The role of Harry, at the request of Hell’s High Priest, is to document Pinhead’s ascension of Hell’s throne. Harry is to be/create the gospels of Pinhead’s new rebellion. Harry’s companions, lovingly referred to as the Harrowers, get sucked into the Hell Priest’s plan, as well as Hell itself. The first portion of this book is horror, great horror. As we move into the next section, when the Harrowers are in Hell, this is when Barker’s dark fantasy kicks into high gear. This is when we meet The Unconsumed, possibly one of my alltime favorite Barker creations. Every moment The Unconsumed is present, amazing, violent things happen. Given that he is the unwelcome heir to Lucifer’s throne because the flames do not consume him, he is the only thing that stands between the Hell Priest and the throne. I won’t spoil anything about him other than there is an amazing battle with him, which is my favorite part of the book.
The last thing I will mention, which I think is the coolest thing about this novel, is all of the origin and explanation of the Hellraiser mythos that the The Scarlet Gospels gives. The revelations are tied to the original novella, The Hellbound Heart, and throughout the original films. One of these revelations is the meaning behind the bell toll that sounds when the puzzle box is opened, a feature that is missing from the films after the fourth sequel. The bells that alarmed would make me flinch as a child. After the first time seeing Hellraiser when I was little, church bells ringing would be nightmare fuel to me. In this book, Barker gives an origin story to the ringing, making it even more upsetting that the subsequent sequels do not use the sound. Anyway, the ringing signifies the bells ringing in the Cenobite, Order of the Gash, monastery. The box opens a direct portal to the monastery and this is where we encounter The Engineer in the first film and novella. It truly is a wonderful thing to see all of this mythology tied together.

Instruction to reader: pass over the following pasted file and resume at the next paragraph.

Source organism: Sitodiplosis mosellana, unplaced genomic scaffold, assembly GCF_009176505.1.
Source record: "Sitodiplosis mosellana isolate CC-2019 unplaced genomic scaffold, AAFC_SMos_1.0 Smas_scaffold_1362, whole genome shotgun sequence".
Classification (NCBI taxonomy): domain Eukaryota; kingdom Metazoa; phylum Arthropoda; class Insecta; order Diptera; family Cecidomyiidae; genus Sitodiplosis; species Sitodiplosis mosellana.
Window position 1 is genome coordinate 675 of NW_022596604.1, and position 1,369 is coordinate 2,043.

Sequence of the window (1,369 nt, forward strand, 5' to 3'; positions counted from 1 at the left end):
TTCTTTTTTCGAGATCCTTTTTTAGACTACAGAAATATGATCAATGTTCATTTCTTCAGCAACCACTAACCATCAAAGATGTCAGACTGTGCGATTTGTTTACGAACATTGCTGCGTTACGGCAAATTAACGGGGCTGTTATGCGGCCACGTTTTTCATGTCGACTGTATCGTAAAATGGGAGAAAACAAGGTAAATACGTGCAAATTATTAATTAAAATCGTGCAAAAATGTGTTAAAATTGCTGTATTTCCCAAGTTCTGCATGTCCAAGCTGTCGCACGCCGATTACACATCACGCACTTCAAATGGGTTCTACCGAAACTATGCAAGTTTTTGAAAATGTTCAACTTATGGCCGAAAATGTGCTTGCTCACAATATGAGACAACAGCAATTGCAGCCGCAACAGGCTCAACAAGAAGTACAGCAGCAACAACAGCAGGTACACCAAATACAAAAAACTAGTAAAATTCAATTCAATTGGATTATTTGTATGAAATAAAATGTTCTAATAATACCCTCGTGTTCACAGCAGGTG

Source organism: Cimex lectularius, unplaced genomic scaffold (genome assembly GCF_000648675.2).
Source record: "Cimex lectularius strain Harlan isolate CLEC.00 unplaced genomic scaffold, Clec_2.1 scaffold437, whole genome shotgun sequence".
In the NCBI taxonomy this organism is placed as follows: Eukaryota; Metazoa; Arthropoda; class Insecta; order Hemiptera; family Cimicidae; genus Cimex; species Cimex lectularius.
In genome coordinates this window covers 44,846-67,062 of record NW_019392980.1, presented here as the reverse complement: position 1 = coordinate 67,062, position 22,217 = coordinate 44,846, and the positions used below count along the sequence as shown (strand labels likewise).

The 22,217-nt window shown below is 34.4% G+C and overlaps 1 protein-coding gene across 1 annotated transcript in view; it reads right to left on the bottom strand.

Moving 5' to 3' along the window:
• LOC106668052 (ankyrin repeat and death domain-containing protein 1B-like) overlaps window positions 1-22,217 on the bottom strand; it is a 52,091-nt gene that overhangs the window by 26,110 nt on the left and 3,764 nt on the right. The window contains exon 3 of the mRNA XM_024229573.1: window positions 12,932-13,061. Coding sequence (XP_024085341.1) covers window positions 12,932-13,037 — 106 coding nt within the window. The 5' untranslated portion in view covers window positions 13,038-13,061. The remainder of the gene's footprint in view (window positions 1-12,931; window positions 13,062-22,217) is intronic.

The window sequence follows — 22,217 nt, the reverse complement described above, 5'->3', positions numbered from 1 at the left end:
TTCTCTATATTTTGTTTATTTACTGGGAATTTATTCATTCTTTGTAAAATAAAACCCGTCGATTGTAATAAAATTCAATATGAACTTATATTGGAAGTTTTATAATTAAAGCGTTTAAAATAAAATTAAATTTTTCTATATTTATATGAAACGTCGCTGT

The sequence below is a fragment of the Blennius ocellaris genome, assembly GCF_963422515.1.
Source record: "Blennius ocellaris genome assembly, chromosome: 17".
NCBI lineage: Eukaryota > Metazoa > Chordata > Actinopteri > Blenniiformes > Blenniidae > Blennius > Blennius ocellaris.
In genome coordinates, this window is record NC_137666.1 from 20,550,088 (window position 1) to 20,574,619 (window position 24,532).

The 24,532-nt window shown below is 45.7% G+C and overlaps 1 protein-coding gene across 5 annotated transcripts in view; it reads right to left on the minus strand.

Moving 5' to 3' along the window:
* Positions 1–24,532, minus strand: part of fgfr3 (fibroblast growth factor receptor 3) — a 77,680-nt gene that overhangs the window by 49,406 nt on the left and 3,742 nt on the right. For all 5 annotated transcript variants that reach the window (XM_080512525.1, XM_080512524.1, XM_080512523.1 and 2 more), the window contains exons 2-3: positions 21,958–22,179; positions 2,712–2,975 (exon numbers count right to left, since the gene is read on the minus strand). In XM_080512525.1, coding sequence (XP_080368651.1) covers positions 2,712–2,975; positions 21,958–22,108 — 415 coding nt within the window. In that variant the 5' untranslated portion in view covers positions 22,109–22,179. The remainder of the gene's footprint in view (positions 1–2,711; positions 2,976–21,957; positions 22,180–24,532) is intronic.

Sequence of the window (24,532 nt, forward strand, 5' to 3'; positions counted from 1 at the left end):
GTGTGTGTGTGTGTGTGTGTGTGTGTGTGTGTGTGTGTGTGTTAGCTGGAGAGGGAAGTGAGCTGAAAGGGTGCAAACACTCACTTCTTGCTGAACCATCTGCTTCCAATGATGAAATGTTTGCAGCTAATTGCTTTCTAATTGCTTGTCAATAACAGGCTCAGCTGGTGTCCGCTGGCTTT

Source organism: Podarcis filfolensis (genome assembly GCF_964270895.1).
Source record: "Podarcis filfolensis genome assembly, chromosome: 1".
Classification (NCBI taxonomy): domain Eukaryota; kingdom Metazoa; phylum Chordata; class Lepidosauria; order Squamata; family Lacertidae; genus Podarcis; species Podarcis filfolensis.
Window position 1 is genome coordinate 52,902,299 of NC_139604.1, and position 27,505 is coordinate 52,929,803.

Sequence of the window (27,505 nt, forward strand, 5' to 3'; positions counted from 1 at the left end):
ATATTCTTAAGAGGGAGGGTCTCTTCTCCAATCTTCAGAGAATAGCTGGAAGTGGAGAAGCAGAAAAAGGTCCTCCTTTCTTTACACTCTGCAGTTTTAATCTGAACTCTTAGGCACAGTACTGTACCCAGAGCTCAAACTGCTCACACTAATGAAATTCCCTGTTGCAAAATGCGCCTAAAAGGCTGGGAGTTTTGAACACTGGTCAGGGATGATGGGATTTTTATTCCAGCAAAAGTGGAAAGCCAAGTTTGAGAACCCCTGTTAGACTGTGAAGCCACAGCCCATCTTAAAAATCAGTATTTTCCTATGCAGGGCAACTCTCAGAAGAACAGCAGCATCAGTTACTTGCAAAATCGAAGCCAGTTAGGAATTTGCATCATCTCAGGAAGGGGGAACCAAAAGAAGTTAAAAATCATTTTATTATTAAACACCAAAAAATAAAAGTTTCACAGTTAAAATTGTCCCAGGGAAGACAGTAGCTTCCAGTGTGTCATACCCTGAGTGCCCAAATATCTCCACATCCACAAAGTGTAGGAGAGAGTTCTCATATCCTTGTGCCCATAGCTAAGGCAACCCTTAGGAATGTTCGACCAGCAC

The Scarlet Gospels may not be Clive Barker’s best work, mainly due to the heavily edited feel of the narrative, but it is easily one of my personal favorites. The loving resolution is a fitting end to some of the best characters in horror. Barker manages to use tricks and tools he has developed over the last 30 years and even brings some new ones. This book marks the first time that I can recall a hefty amount of humor used in a Barker book. There is also a significant amount of cursing, which has never been as prominent in one of his works as it is here. Obviously, there are missing sequences, we do not see Christ’s Crucifixion and other previously mentioned segments that were originally supposed to be in this book. But, what we do get is one fantastic ride through the mind of one of horror’s greatest masters. One that has evolved beyond standard horror and uses this ability to tell a tale that is grand, magical, and terrifying.